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BioCor Nutrition Agmatine (25 grams): Discount Agmatine Supplements

Agmatine is the decarboxylation product of the amino acid arginine and is an intermediate in polyamine biosynthesis. It is discussed as a putative neurotransmitter.
Agmatine is a naturally occurring compound, formed when arginine breaks down. Agmatine is specifically classified as a neurotransmitter and as such, is synthesized and stored in the brain for later use in nerve, synapse and hormone signaling functions.It is this latter point that is of most interest to athletes.

Agmatine seems to act as a “Super Arginine”, surpassing the old amino acid in every conceivable way and actually fulfilling on the vastly under-met promises of yester-years’ Arginine.
Just some of the proposed benefits of Agmatine include increased growth hormone output, increased IGF-1 output, increase luetenizing hormone output, creates an ideal environment for better insulin sensitivity, increases nitric oxide through multiple different pathways, acts as an anti-oxidant, helps build muscle, helps burn fat and may actually help offset pain associated with over-training.

As you can see, Agmatine is truly a new Super-Nutrient that has the research to back it up. Now, finally, you can affordably see for yourself all of the promises that Agmatine holds!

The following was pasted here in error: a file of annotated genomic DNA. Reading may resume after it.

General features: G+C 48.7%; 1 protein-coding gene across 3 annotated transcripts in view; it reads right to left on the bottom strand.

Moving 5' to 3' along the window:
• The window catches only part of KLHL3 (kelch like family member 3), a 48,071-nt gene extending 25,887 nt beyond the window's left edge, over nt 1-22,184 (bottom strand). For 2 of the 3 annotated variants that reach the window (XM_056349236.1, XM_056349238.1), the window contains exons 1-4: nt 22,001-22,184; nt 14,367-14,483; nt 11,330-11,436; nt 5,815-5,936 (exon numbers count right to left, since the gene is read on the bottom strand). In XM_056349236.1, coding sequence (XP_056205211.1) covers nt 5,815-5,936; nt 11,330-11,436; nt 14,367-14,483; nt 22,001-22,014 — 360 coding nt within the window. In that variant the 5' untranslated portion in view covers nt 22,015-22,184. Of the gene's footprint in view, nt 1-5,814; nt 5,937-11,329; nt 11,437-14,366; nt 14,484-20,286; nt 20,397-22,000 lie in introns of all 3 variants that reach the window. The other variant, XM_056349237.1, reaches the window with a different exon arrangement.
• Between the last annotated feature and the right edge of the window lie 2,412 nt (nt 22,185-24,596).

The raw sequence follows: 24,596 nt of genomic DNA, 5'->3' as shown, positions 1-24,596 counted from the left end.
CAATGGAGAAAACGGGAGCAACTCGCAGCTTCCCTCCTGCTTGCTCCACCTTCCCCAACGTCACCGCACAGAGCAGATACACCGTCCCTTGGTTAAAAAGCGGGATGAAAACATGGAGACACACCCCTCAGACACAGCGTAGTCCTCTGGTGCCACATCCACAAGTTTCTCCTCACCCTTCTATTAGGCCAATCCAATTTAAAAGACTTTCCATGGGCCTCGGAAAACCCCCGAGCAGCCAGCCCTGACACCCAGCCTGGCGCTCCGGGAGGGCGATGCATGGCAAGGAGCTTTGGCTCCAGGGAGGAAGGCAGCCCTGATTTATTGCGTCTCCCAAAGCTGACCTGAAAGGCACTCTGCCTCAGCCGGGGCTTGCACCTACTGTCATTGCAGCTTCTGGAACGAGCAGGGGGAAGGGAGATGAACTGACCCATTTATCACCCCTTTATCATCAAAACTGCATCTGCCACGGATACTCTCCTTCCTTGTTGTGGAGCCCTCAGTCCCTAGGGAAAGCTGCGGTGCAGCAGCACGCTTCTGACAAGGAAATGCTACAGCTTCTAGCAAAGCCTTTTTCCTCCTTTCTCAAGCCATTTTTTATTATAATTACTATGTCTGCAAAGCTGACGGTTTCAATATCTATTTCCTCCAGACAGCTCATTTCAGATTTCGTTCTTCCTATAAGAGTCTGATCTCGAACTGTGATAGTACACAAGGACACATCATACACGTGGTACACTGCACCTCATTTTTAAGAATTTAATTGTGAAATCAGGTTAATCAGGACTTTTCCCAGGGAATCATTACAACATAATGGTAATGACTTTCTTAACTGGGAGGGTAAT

Research:

Kossel, Albrecht 1910. Über das Agmatin. Zeitschrift für Physiologische Chemie 66: 257-261
Jae-Hwan Kim, et al. Agmatine reduces infarct area in a mouse model of transient focal cerebral ischemia and protects cultured neurons from ischemia-like injury. Experimental Neurology. 189 (2004) 122– 130Hyun Kim.

Regulation of subventricular zone stem cell proliferation and differentiation by agmatine. Graduate School, Yonsei University.

(2006)
An emerging role for agmatine: J. Satriano, et al.; Kidney Int. 56, 1252 (1999), (Review) AbstractIs agmatine a novel neurotransmitter in brain?:

D.J. Reis & S. Regunathan; Trends Pharmacol. Sci. 21, 187 (2000) Abstract
Agmatine suppresses nitric oxide production in microglia: K. Abe, et al.; Brain Res. 872, 141 (2000) Abstract